Research is showing that people who are well rested actually appear more attractive.
To test the role of slumber in a beauty regimen, researchers in Sweden had observers look at photographs of both sleep-deprived people and people who had slept for eight hours the previous night. Observers were asked to rate the photos based on how healthy, attractive, and tired the subjects appeared. In all categories, they rated sleep-deprived subjects the lowest.[i]
According to the National Institutes of Health National Heart, Lung and Blood Institute (nhlbi.nih.gov), sleep plays a vital role in our overall physical health by allowing our bodies to heal and repair. This includes our skin as well as emotional well-being, so it’s easy to understand why regular shuteye helps us keep our glow inside and out.
To make the most of your beauty sleep, make sure you’re getting enough sleep nightly. (Be your own judge of how much is enough. Preferences tend to range from 7 to 10 hours). Practice healthy sleep habits such as going to sleep and waking up at the same time daily, avoiding caffeine and excessive alcohol late in the day, and avoiding “screen time” (smartphones, tablet, TVs, computers) in the bedroom.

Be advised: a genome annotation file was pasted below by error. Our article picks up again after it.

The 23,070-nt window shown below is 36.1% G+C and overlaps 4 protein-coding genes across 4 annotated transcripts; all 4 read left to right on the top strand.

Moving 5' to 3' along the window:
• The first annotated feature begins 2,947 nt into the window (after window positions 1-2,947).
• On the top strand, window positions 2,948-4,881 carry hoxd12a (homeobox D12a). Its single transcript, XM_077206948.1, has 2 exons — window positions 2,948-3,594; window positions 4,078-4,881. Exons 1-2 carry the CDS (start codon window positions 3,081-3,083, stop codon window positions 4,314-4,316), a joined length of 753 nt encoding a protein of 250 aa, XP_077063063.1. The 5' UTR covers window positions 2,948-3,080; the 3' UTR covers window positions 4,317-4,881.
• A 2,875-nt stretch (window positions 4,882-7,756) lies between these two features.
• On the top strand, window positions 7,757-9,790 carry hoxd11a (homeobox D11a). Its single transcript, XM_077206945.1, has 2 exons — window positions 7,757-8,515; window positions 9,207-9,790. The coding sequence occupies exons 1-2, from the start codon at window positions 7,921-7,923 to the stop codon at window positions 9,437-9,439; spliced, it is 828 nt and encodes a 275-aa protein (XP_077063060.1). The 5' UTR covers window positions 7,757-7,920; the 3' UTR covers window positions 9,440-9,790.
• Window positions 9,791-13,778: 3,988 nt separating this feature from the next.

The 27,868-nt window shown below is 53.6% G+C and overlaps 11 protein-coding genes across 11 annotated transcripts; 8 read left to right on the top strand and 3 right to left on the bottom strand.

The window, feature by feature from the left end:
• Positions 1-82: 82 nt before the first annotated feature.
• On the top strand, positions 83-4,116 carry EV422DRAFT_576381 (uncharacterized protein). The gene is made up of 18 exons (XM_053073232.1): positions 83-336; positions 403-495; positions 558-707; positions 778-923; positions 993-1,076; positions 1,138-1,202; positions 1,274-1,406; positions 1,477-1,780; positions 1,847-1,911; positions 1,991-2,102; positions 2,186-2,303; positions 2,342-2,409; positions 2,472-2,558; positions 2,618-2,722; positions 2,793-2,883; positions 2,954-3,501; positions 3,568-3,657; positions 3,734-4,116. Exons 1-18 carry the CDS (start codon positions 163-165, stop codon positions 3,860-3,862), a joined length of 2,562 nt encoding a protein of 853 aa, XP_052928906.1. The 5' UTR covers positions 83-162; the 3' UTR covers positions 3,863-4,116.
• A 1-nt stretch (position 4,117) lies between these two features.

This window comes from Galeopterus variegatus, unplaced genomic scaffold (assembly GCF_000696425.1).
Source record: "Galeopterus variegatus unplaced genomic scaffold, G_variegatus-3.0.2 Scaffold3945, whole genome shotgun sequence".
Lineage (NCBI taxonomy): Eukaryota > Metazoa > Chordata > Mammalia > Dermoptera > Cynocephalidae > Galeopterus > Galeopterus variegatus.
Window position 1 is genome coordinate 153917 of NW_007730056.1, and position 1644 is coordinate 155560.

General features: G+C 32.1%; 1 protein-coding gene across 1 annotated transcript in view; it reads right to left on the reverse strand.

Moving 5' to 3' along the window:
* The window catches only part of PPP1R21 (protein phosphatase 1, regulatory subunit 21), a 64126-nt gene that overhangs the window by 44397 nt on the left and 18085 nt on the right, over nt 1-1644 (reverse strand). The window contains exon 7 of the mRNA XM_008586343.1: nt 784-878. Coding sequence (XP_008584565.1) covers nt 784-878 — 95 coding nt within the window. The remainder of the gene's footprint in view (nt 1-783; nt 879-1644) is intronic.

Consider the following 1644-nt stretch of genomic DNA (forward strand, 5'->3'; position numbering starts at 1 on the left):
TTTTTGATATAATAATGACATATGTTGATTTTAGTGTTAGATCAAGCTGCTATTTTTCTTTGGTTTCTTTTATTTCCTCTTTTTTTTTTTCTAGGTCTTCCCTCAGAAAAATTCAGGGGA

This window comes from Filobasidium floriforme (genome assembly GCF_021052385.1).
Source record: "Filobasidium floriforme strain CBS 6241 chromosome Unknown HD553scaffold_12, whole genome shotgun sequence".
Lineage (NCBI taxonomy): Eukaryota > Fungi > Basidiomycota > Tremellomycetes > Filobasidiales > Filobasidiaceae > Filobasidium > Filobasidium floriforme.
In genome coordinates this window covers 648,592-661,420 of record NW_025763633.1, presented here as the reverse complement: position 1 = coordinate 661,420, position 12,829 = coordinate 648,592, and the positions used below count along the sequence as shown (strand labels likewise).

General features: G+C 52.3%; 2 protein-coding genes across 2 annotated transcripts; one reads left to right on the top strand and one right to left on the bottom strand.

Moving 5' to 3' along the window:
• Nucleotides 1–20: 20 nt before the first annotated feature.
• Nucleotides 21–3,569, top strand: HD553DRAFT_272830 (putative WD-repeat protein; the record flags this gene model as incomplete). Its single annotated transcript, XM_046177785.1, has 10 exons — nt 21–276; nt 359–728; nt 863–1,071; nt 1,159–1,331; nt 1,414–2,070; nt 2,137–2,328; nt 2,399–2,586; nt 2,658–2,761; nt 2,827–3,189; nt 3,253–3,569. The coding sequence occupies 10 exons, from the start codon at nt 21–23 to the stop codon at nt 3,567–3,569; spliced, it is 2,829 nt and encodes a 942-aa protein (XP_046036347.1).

You can further boost the beauty benefit of slumber with these tricks:
- Choose white sheets and pillowcases and wash them in sensitive skin-friendly detergent. Fabric dyes can irritate your skin, and so can harsh, heavily perfumed detergents.
- Try to sleep on your back to avoid scrunching your face against the pillow. You’ll be free of lines and creases now, which may help prevent wrinkles later.
- Cleanse your face every night before bed to remove make-up, dirt, and oil and allow skin cells to renew as you sleep.
- Moisturize before bed with the moisturizer appropriate for you skin type (such as lightweight and oil free for oily skin and rich for dry skin).
This is good news for all of us looking for simple, no-cost ways to look and feel more attractive—literally overnight!
[i] Axelsson J, Sundelin T, Ingre M, et al. Beauty Sleep: Experimental Study on The Perceived Health and Attractiveness of Sleep Deprived People. BMJ 2010;341:c6614.